January saw 3.8pc rise in guest nights

By Jordan Bond

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Kristin Dunne, Tourism Bay of Plenty head of marketing.
Kristin Dunne, Tourism Bay of Plenty head of marketing.

Packed out accommodation and higher tourism spend in the Bay in January has resulted in a "bumper" summer, according to a tourism spokesperson.

January had a 3.8 per cent rise year-on-year in guest nights and a 12.5 per cent increase in visitor spend in the region.

Tourism Bay of Plenty head of marketing Kristin Dunne, pictured, said January was a successful month despite the poor weather to start the year.

"There was a real buzz about the place, and certainly our accommodation providers were at maximum capacity, which is fantastic."

She said the modest gains in commercial guest nights don't tell the full story. The growing market for private accommodation, including Book a Bach and Airbnb, as well as domestic travellers staying with friends and family, would account for a larger increase in visitor numbers.

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Ms Dunne said the "consistent" growth in visitor spend told the full story.

However, she said more international brand hotels would benefit the region by providing more beds over the packed Christmas period.

Nationally, guest nights were at record levels.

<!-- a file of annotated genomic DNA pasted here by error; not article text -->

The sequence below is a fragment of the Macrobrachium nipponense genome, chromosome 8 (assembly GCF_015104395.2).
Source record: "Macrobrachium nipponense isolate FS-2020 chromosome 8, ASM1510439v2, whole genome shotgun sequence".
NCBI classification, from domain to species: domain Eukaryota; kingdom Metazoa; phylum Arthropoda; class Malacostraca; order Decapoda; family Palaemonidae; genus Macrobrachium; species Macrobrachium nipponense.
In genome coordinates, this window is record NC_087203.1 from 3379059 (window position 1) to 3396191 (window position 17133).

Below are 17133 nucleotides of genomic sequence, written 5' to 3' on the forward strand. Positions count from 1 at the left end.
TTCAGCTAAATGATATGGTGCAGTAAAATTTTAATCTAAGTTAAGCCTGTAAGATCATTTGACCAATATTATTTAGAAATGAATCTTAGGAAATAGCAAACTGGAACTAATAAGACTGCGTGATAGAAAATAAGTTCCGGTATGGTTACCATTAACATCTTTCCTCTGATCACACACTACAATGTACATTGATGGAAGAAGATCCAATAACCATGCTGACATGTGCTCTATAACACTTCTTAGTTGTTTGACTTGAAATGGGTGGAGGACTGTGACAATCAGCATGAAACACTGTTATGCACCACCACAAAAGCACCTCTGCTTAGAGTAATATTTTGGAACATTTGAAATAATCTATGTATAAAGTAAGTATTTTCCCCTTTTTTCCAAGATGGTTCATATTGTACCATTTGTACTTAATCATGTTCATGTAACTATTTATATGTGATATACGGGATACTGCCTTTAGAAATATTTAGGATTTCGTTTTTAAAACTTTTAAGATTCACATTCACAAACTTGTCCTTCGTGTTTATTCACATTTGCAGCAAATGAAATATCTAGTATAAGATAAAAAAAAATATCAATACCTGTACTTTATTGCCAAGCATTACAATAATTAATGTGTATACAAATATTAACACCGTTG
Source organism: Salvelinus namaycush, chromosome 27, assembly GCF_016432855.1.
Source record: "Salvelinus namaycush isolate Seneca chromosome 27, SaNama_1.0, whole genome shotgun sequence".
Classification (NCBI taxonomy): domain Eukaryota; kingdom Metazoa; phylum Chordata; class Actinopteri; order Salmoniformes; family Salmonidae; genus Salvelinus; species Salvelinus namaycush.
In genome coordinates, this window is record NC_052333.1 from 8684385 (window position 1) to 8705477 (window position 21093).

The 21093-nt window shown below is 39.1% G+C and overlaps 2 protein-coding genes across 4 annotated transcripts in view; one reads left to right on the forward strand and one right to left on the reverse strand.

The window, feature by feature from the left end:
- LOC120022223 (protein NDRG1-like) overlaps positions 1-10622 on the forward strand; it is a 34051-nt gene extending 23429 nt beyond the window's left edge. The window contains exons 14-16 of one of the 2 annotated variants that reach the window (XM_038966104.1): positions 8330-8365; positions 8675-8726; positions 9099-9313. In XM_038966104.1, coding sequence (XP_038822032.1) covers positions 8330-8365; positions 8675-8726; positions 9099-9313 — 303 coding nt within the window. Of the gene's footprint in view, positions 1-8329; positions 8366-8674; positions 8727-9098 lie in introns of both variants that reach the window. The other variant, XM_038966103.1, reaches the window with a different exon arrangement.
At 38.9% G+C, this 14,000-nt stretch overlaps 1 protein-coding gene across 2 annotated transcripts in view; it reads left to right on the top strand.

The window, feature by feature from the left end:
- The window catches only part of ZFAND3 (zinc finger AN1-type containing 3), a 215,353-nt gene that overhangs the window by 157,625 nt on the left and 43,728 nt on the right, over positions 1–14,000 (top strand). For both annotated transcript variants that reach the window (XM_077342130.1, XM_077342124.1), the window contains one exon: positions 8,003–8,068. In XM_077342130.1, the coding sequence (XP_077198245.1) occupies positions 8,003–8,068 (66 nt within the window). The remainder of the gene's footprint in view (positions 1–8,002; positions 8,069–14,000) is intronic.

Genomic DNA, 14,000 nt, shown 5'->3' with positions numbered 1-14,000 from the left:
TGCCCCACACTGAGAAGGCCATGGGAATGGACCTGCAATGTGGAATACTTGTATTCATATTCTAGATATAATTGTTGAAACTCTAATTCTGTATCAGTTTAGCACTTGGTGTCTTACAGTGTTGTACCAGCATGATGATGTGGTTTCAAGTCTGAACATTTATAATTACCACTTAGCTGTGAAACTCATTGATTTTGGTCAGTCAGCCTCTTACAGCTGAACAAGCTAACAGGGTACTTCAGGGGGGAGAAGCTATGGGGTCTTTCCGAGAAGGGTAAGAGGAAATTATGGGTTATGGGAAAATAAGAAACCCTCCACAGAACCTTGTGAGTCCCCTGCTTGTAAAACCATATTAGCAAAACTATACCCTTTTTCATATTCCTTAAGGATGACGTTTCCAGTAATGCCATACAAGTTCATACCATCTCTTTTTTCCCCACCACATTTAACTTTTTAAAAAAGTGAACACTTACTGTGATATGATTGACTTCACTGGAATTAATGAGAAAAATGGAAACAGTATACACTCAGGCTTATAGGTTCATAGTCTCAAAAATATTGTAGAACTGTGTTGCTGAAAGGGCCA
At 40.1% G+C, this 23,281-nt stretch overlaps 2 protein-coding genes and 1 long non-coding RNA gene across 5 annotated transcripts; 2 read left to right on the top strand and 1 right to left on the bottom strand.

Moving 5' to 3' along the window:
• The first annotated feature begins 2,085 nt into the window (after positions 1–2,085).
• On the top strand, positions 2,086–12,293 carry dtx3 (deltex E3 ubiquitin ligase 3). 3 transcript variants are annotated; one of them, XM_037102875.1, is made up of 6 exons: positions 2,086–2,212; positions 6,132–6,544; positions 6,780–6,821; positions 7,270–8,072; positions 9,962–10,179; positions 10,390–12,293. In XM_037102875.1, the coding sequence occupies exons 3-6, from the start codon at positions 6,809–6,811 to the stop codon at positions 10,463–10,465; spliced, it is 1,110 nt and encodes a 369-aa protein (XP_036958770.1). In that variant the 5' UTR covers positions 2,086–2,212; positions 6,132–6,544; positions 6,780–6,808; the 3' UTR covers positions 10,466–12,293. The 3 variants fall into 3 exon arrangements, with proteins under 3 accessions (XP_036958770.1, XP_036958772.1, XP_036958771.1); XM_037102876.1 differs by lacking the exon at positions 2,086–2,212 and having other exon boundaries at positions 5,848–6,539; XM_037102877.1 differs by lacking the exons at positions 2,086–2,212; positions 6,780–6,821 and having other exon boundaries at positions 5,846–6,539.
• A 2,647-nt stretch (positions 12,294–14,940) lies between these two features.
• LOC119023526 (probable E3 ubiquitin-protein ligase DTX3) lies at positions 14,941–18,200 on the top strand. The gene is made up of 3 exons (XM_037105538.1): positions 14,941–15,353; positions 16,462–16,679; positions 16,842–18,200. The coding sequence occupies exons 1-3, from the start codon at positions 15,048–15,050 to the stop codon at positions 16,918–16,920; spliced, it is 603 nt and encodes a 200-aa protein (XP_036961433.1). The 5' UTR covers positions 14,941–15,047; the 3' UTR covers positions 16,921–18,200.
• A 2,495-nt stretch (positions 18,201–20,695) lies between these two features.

January's 4.84 million guest nights was the strongest month in the 20-year history of the survey, and up 6.1 per cent on last January.

Record levels were also recorded for the North and South islands, domestic and international guest nights, and three of the four accommodation types.

International visitor arrivals are up 10.7 per cent, to 3.17 million for the year ending January 2016. Total arrivals from China increased 42.5 per cent for the year, with significant visitor growth also recorded from the US, UK, Germany, India and Brazil.

Tourism New Zealand's chief executive Kevin Bowler said the lower New Zealand dollar was playing its part in driving growth.

"With peak demand as strong as it is, our new focus is on building demand in New Zealand's off-peak periods and encouraging visitors to stay longer and travel to more regions."

- Bay of Plenty Times

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